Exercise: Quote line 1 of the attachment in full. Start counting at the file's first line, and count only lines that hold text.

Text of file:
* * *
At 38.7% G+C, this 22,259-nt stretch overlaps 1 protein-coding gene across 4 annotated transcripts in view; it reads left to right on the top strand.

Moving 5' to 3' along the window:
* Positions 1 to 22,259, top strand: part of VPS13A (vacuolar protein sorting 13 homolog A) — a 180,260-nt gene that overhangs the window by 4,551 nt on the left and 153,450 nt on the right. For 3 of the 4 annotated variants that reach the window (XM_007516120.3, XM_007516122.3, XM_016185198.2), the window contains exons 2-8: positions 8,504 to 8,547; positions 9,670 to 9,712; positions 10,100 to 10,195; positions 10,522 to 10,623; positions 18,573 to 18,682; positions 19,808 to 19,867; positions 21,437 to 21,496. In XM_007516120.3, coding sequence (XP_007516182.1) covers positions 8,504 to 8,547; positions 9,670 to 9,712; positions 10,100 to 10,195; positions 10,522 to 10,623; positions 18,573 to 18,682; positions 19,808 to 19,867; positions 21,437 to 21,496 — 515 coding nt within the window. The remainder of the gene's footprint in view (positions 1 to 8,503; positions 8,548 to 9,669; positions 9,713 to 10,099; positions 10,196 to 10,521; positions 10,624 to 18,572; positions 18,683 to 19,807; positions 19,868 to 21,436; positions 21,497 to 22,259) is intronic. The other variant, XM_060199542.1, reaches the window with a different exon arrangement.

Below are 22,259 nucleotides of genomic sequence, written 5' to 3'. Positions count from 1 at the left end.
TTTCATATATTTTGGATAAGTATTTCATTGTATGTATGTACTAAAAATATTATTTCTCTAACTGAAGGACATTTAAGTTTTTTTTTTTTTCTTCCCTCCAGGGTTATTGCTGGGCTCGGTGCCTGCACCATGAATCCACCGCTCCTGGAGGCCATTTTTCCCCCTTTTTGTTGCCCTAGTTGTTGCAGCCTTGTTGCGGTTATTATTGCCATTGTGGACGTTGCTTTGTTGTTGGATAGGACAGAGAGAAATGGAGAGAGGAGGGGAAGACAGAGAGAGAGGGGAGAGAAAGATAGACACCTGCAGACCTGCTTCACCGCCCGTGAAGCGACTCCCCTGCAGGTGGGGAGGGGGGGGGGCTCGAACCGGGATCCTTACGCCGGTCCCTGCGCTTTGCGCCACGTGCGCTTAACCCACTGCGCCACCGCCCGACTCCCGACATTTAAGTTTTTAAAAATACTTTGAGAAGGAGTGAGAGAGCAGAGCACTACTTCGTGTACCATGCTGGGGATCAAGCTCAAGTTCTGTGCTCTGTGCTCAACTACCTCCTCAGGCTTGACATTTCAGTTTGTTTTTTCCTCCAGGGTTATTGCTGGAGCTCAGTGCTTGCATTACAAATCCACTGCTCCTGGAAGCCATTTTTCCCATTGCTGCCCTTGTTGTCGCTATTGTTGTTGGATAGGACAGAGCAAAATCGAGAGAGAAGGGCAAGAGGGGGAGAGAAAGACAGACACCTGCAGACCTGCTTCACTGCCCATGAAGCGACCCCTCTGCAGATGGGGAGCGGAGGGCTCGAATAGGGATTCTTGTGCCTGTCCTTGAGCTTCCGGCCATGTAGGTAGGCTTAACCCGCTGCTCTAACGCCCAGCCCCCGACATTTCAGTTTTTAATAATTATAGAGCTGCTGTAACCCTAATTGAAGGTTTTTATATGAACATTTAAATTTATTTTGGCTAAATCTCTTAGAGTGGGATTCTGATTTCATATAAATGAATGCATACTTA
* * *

At 38.7% G+C, this 22,259-nt stretch overlaps 1 protein-coding gene across 4 annotated transcripts in view; it reads left to right on the top strand.